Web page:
~Carlo Mazzone-Clementi, founder
WOO WOO DAY TWO! I woke up this morning unable to move most of my body. I was sore literally EVERYWHERE. It felt really good, though. It reminds me that I am alive and I am working.
We started our day with Ronlin, in what is called the Watershed room. We did exercises on a sprung floor, which was really nice on my sore feet. He talked about physical theatre and the importance of letting go. Throughout the day we played games that focused on responding to our partner physically. For example: we were split up into groups of five. Within the group, one person would do a phrase of motions that had a clear beginning middle and end. This would spark in impulse in another person which would spark an impulse in another and so on. We ended up having a really awesome conversation with one another just thorough our movements. The next step was incorporating sounds with our movements. The sounds we made we bloops and bleeps and wops and weewooooos and so forth. It was so neat how stories unfolded, completely unplanned and unintelligible, but just based off our movements and sounds, we were conversing.
In our second class we explored the different levels of awareness. It started with complete stasis, then to being completely guarded where our body didn't want to move and gravity was in complete control, then to being present but guarded. We were hiding a part of ourselves. This level as the teacher described it, is the level we live our lives in. The next was awareness, we became aware of the people around us. Next, we are aware of a small audience that has come to see us walk around the space. And finally, we were became aware that we were performing in a Colosseum, in front of millions of people. At times we would just stand with our arms open wide, occupying as much space as possible, embracing all the millions of people around us and we would let out a sustained "HUUUH". This was to let the world FEEL THE FULL WEIGHT OF WHO WE ARE. Every movement we made, we had to visualize the impact it was having on the world. Ronlin explained that when we become concentric (focusing only on ourselves), we go within ourselves and it leads to death. We need to be aware of those around us. We need to be constantly aware of impulses and ready to respond.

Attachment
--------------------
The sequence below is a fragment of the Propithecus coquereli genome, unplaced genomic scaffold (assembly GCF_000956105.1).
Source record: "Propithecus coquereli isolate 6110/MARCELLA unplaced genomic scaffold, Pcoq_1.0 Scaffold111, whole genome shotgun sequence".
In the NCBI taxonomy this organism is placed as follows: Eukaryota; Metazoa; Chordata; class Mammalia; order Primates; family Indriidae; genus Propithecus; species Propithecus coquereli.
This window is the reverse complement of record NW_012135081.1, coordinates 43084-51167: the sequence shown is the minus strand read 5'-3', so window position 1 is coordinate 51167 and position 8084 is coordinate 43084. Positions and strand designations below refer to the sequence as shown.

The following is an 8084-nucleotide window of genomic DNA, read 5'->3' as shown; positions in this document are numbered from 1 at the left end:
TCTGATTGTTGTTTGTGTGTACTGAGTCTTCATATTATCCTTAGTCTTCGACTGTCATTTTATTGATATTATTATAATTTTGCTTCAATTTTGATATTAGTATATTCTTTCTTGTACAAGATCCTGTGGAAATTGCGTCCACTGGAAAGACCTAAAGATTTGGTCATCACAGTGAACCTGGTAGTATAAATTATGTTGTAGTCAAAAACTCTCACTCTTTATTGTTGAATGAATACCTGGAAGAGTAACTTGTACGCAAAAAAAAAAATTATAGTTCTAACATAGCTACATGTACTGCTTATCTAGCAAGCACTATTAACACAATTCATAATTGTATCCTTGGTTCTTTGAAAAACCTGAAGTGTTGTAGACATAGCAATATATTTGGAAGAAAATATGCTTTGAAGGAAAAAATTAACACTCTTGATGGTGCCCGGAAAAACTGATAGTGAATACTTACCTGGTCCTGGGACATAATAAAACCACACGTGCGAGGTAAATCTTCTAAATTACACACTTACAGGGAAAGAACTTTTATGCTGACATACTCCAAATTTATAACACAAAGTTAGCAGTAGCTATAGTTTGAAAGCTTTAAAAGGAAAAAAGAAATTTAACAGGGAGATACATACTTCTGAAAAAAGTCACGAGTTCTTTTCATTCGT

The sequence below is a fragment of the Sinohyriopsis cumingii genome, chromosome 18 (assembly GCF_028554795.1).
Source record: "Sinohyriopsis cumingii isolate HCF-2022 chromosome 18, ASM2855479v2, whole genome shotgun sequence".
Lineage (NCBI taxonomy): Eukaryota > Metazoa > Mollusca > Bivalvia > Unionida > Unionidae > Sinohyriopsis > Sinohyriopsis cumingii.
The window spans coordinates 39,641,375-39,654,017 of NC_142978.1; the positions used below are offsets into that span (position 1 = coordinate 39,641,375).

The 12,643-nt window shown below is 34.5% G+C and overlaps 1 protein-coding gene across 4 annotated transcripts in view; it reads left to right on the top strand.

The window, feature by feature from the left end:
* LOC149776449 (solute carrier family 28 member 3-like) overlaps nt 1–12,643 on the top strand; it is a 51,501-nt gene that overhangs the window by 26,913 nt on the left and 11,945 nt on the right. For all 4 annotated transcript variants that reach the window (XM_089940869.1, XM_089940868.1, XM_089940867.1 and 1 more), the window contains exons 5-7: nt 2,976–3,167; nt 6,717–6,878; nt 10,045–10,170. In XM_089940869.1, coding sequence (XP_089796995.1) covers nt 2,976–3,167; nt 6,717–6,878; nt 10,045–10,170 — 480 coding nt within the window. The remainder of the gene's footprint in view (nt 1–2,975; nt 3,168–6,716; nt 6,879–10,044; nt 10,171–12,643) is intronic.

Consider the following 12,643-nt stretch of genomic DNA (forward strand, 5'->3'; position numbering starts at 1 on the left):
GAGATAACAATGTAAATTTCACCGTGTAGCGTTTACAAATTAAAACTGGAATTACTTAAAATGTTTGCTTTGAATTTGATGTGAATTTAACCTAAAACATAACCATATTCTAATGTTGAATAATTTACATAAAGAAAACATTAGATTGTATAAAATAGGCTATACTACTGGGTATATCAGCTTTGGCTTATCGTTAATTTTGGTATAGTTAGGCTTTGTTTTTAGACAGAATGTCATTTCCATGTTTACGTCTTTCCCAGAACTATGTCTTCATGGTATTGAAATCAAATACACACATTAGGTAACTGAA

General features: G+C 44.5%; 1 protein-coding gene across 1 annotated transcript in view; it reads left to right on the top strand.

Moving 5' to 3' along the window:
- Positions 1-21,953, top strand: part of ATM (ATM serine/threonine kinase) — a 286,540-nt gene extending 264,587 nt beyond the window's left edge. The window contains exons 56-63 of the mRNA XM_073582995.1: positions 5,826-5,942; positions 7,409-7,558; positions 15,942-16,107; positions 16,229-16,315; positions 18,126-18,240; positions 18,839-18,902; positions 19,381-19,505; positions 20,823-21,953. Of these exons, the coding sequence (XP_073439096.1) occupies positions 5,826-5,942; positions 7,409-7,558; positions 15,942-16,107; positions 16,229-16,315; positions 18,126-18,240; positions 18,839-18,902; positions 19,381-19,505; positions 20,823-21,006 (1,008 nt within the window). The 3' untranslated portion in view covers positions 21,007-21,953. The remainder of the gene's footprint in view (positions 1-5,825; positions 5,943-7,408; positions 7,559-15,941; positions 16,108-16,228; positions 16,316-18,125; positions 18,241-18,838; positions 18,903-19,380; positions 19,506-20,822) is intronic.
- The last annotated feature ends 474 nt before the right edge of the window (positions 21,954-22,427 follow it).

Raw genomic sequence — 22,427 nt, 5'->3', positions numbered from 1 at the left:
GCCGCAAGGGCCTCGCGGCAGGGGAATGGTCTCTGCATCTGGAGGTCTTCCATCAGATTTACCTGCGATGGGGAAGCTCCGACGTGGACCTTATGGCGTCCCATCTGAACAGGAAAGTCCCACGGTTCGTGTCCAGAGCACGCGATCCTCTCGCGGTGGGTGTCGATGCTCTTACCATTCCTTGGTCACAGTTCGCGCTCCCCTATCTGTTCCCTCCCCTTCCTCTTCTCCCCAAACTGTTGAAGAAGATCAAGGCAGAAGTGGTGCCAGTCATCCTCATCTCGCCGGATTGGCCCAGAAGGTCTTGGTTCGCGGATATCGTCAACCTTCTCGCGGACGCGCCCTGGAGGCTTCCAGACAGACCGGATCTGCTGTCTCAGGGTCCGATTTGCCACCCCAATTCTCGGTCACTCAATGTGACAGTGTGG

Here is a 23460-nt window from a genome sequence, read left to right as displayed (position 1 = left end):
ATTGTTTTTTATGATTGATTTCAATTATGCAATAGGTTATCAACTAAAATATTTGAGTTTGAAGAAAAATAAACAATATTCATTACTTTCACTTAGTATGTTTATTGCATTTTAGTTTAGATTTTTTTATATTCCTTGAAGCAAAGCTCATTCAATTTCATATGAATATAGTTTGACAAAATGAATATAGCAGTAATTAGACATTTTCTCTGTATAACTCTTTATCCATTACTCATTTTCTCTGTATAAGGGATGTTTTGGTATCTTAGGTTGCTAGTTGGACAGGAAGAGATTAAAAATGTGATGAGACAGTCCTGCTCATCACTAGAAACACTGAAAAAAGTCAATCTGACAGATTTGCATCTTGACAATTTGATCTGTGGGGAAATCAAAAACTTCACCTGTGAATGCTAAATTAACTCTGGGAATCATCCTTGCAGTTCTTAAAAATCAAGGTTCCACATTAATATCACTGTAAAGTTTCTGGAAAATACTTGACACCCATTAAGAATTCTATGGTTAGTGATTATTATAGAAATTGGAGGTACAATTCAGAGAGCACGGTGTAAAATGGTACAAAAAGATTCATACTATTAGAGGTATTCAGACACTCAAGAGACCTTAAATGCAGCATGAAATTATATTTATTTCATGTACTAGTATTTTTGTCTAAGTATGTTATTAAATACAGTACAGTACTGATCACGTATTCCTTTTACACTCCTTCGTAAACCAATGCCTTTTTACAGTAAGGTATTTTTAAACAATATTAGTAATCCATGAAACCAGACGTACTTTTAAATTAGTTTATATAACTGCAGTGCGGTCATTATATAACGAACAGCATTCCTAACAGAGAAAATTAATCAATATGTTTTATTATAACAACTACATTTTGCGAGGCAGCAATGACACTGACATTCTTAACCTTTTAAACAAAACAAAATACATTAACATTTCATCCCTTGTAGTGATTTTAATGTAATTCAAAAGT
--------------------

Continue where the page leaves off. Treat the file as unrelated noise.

One exercise we did focused on responding to our impulses honeslty. We were back on the sprung floor. Our class split into two groups on either side. We had to run, leap, stop, turn and look at our partner, look out into the audience and say the person's name, look back at the person, have an impulse and interaction with our partner and based on that impulse find a way to exit. This was all in sync with our partner. With each step, we had to make sure to take our time and make each moment clear and committed, even if we didn't know the other person's name (I was called Jezebel... it made quite a funny scene). There were some really beautiful scenes and funny moments that arose out of this exercise. It was amazing how a 10 second thing could be a whole play unto itself.
Some great quotes of the day:
Only out of clarity does beauty arise.
The essential leads to poetry.
There are no profound plays written about the clown because profundity is inherit in the clown. The clown in intrinsically profound just in it's being, that it doesn't need to verbally express or have a deep plot to be deep. The clown represents what is in each one of us: our darkest and most vulnerable selves. The essential leads to poetry.
I love physical theatre because our bodies tell such a beautiful story. We, as people feel things and understand things within our bodies in a much richer way than our minds could ever try to understand. We can tell such simple and beautiful and honest stories, just based on how our bodies move. Characterization is formed before a character even speaks, it is how they occupy and manipulate the space around them. That is so beautiful. It makes me wonder what story my body is telling and what ripples it is causes in the universe.